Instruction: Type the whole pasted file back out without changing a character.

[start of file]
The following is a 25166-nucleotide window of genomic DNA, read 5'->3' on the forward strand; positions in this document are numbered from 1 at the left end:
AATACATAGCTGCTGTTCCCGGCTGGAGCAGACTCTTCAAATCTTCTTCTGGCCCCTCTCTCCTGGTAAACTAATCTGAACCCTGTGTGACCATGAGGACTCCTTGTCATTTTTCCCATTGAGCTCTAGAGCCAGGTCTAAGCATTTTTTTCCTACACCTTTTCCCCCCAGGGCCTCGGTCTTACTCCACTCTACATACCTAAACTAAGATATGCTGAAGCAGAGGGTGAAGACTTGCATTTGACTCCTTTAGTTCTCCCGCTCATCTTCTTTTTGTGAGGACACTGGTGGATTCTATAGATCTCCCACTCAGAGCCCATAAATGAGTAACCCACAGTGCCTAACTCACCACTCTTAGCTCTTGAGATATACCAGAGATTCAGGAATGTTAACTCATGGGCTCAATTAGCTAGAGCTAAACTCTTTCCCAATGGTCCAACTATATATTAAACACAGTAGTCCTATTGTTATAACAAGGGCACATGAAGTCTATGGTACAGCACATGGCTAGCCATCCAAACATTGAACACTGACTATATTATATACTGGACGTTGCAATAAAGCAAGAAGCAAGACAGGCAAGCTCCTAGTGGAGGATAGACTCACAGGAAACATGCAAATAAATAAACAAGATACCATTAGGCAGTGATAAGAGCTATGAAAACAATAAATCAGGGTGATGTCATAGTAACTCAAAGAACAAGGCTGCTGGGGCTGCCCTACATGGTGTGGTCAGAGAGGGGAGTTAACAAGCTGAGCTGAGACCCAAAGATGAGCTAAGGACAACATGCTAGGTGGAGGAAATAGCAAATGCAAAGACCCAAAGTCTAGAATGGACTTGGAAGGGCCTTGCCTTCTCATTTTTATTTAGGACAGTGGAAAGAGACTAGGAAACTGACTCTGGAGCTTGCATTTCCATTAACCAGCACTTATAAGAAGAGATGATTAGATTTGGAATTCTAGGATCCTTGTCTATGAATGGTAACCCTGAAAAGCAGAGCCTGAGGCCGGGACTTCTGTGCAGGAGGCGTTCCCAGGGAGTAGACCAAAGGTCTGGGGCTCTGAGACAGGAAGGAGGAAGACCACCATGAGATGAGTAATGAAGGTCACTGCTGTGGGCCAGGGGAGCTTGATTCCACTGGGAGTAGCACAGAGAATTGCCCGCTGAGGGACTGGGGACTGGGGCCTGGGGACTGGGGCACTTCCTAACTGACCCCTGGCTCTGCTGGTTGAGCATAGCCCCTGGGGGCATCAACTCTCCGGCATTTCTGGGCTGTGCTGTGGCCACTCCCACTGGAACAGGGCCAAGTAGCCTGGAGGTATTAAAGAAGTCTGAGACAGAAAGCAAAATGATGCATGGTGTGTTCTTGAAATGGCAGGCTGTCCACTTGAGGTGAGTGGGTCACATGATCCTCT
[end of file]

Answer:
The following is a 25166-nucleotide window of genomic DNA, read 5'->3' on the forward strand; positions in this document are numbered from 1 at the left end:
AATACATAGCTGCTGTTCCCGGCTGGAGCAGACTCTTCAAATCTTCTTCTGGCCCCTCTCTCCTGGTAAACTAATCTGAACCCTGTGTGACCATGAGGACTCCTTGTCATTTTTCCCATTGAGCTCTAGAGCCAGGTCTAAGCATTTTTTTCCTACACCTTTTCCCCCCAGGGCCTCGGTCTTACTCCACTCTACATACCTAAACTAAGATATGCTGAAGCAGAGGGTGAAGACTTGCATTTGACTCCTTTAGTTCTCCCGCTCATCTTCTTTTTGTGAGGACACTGGTGGATTCTATAGATCTCCCACTCAGAGCCCATAAATGAGTAACCCACAGTGCCTAACTCACCACTCTTAGCTCTTGAGATATACCAGAGATTCAGGAATGTTAACTCATGGGCTCAATTAGCTAGAGCTAAACTCTTTCCCAATGGTCCAACTATATATTAAACACAGTAGTCCTATTGTTATAACAAGGGCACATGAAGTCTATGGTACAGCACATGGCTAGCCATCCAAACATTGAACACTGACTATATTATATACTGGACGTTGCAATAAAGCAAGAAGCAAGACAGGCAAGCTCCTAGTGGAGGATAGACTCACAGGAAACATGCAAATAAATAAACAAGATACCATTAGGCAGTGATAAGAGCTATGAAAACAATAAATCAGGGTGATGTCATAGTAACTCAAAGAACAAGGCTGCTGGGGCTGCCCTACATGGTGTGGTCAGAGAGGGGAGTTAACAAGCTGAGCTGAGACCCAAAGATGAGCTAAGGACAACATGCTAGGTGGAGGAAATAGCAAATGCAAAGACCCAAAGTCTAGAATGGACTTGGAAGGGCCTTGCCTTCTCATTTTTATTTAGGACAGTGGAAAGAGACTAGGAAACTGACTCTGGAGCTTGCATTTCCATTAACCAGCACTTATAAGAAGAGATGATTAGATTTGGAATTCTAGGATCCTTGTCTATGAATGGTAACCCTGAAAAGCAGAGCCTGAGGCCGGGACTTCTGTGCAGGAGGCGTTCCCAGGGAGTAGACCAAAGGTCTGGGGCTCTGAGACAGGAAGGAGGAAGACCACCATGAGATGAGTAATGAAGGTCACTGCTGTGGGCCAGGGGAGCTTGATTCCACTGGGAGTAGCACAGAGAATTGCCCGCTGAGGGACTGGGGACTGGGGCCTGGGGACTGGGGCACTTCCTAACTGACCCCTGGCTCTGCTGGTTGAGCATAGCCCCTGGGGGCATCAACTCTCCGGCATTTCTGGGCTGTGCTGTGGCCACTCCCACTGGAACAGGGCCAAGTAGCCTGGAGGTATTAAAGAAGTCTGAGACAGAAAGCAAAATGATGCATGGTGTGTTCTTGAAATGGCAGGCTGTCCACTTGAGGTGAGTGGGTCACATGATCCTCT